Connectionism, analogicity and mental content

Acta Analytica 13:111-31 (1998)
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Abstract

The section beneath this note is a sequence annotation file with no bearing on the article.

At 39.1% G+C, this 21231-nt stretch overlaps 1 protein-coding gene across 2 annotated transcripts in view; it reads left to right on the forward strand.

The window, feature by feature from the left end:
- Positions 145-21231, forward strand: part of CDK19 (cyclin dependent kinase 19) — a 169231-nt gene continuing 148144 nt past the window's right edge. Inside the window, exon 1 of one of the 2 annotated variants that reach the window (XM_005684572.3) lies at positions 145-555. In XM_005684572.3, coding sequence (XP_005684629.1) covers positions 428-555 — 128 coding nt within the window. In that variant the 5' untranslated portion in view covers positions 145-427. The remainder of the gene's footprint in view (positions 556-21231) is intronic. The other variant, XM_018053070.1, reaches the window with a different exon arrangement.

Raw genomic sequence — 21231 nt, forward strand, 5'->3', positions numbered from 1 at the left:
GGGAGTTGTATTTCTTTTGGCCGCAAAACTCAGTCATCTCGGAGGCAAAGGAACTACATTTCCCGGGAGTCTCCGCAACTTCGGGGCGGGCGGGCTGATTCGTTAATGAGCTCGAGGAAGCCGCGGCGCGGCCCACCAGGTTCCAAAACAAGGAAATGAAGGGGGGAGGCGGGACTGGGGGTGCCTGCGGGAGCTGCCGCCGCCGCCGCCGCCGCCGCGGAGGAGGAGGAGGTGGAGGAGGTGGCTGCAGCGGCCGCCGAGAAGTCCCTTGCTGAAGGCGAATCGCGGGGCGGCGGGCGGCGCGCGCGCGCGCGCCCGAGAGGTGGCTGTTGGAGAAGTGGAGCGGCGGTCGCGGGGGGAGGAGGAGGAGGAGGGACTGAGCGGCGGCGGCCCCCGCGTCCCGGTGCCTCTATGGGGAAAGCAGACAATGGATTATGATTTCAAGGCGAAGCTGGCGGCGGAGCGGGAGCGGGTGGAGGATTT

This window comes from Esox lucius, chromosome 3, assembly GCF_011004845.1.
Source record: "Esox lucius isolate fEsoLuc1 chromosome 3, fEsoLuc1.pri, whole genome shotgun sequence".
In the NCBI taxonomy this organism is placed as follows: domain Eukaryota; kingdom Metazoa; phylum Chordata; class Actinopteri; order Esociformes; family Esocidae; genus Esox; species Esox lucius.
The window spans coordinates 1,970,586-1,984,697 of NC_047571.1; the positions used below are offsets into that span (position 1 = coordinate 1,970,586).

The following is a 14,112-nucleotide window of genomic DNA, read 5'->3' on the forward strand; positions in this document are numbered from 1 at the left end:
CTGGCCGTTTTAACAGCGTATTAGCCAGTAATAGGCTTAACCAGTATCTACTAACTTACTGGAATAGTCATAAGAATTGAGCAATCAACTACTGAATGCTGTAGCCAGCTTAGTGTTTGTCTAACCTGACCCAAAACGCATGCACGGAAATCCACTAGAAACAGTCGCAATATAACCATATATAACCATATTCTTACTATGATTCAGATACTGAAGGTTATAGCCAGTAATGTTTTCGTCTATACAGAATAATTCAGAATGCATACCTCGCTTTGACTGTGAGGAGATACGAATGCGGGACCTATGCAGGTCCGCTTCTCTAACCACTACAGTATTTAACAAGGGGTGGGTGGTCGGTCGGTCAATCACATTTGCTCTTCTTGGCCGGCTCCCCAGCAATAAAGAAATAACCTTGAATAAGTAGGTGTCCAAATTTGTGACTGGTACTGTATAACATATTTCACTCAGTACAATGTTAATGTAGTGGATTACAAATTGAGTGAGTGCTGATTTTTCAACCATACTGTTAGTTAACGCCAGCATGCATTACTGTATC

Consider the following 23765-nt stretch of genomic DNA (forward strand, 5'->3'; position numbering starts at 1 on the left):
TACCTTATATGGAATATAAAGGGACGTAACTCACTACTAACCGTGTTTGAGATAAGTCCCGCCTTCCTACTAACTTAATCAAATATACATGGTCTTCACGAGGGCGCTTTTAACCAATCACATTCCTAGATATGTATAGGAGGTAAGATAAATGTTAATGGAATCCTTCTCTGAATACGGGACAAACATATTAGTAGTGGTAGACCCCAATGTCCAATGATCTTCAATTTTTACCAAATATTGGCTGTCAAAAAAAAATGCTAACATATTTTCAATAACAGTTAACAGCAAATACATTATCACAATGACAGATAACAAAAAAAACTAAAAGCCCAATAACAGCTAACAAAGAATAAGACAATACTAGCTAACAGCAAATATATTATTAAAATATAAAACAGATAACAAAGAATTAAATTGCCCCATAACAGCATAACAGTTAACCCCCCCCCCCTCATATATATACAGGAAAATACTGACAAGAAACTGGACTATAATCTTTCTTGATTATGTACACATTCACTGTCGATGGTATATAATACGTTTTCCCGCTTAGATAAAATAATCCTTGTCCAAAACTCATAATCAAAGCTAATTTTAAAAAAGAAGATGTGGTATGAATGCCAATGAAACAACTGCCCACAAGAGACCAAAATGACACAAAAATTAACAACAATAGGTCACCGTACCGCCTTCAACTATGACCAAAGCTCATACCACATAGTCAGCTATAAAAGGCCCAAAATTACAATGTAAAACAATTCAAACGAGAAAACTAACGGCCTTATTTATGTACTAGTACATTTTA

In Connectionism and the Philosophy of Psychology, Horgan and Tienson (1996) argue that cognitive processes, pace classicism, are not governed by exceptionless, “representation-level” rules; they are instead the work of defeasible cognitive tendencies subserved by the non-linear dynamics of the brain’s neural networks. Many theorists are sympathetic with the dynamical characterisation of connectionism and the general (re)conception of cognition that it affords. But in all the excitement surrounding the connectionist revolution in cognitive science, it has largely gone unnoticed that connectionism adds to the traditional focus on computational processes, a new focus – one on the vehicles of mental representation, on the entities that carry content through the mind. Indeed, if Horgan and Tienson’s dynamical characterisation of connectionism is on the right track, then so intimate is the relationship between computational processes and representational vehicles, that connectionist cognitive science is committed to a resemblance theory of mental content.

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